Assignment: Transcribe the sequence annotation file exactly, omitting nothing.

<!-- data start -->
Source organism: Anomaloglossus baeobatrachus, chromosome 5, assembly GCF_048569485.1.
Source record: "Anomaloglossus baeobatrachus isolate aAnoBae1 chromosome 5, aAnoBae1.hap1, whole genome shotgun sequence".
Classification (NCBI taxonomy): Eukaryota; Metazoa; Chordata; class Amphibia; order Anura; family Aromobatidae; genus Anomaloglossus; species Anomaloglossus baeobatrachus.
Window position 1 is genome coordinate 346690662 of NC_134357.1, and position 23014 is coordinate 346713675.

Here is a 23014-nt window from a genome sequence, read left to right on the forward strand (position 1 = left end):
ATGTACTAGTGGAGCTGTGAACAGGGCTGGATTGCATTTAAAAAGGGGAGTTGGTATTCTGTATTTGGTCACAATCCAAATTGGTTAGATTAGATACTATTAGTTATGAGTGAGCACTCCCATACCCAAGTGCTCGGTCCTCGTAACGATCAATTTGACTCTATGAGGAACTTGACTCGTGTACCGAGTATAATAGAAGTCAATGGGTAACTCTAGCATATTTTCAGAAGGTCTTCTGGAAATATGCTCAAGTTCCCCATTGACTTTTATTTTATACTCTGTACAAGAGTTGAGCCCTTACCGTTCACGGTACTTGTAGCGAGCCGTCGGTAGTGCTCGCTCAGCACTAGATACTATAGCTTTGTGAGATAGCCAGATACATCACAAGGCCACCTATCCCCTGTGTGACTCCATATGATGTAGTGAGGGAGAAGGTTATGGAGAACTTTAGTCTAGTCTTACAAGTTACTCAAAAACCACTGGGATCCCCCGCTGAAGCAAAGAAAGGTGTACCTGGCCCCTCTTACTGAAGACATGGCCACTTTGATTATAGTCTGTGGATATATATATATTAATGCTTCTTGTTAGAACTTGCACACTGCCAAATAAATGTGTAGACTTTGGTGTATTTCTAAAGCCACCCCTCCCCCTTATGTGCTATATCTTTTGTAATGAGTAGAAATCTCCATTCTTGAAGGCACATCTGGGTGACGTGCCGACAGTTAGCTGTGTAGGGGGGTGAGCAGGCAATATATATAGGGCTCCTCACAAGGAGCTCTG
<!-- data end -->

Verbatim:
Source organism: Anomaloglossus baeobatrachus, chromosome 5, assembly GCF_048569485.1.
Source record: "Anomaloglossus baeobatrachus isolate aAnoBae1 chromosome 5, aAnoBae1.hap1, whole genome shotgun sequence".
Classification (NCBI taxonomy): Eukaryota; Metazoa; Chordata; class Amphibia; order Anura; family Aromobatidae; genus Anomaloglossus; species Anomaloglossus baeobatrachus.
Window position 1 is genome coordinate 346690662 of NC_134357.1, and position 23014 is coordinate 346713675.

Here is a 23014-nt window from a genome sequence, read left to right on the forward strand (position 1 = left end):
ATGTACTAGTGGAGCTGTGAACAGGGCTGGATTGCATTTAAAAAGGGGAGTTGGTATTCTGTATTTGGTCACAATCCAAATTGGTTAGATTAGATACTATTAGTTATGAGTGAGCACTCCCATACCCAAGTGCTCGGTCCTCGTAACGATCAATTTGACTCTATGAGGAACTTGACTCGTGTACCGAGTATAATAGAAGTCAATGGGTAACTCTAGCATATTTTCAGAAGGTCTTCTGGAAATATGCTCAAGTTCCCCATTGACTTTTATTTTATACTCTGTACAAGAGTTGAGCCCTTACCGTTCACGGTACTTGTAGCGAGCCGTCGGTAGTGCTCGCTCAGCACTAGATACTATAGCTTTGTGAGATAGCCAGATACATCACAAGGCCACCTATCCCCTGTGTGACTCCATATGATGTAGTGAGGGAGAAGGTTATGGAGAACTTTAGTCTAGTCTTACAAGTTACTCAAAAACCACTGGGATCCCCCGCTGAAGCAAAGAAAGGTGTACCTGGCCCCTCTTACTGAAGACATGGCCACTTTGATTATAGTCTGTGGATATATATATATTAATGCTTCTTGTTAGAACTTGCACACTGCCAAATAAATGTGTAGACTTTGGTGTATTTCTAAAGCCACCCCTCCCCCTTATGTGCTATATCTTTTGTAATGAGTAGAAATCTCCATTCTTGAAGGCACATCTGGGTGACGTGCCGACAGTTAGCTGTGTAGGGGGGTGAGCAGGCAATATATATAGGGCTCCTCACAAGGAGCTCTG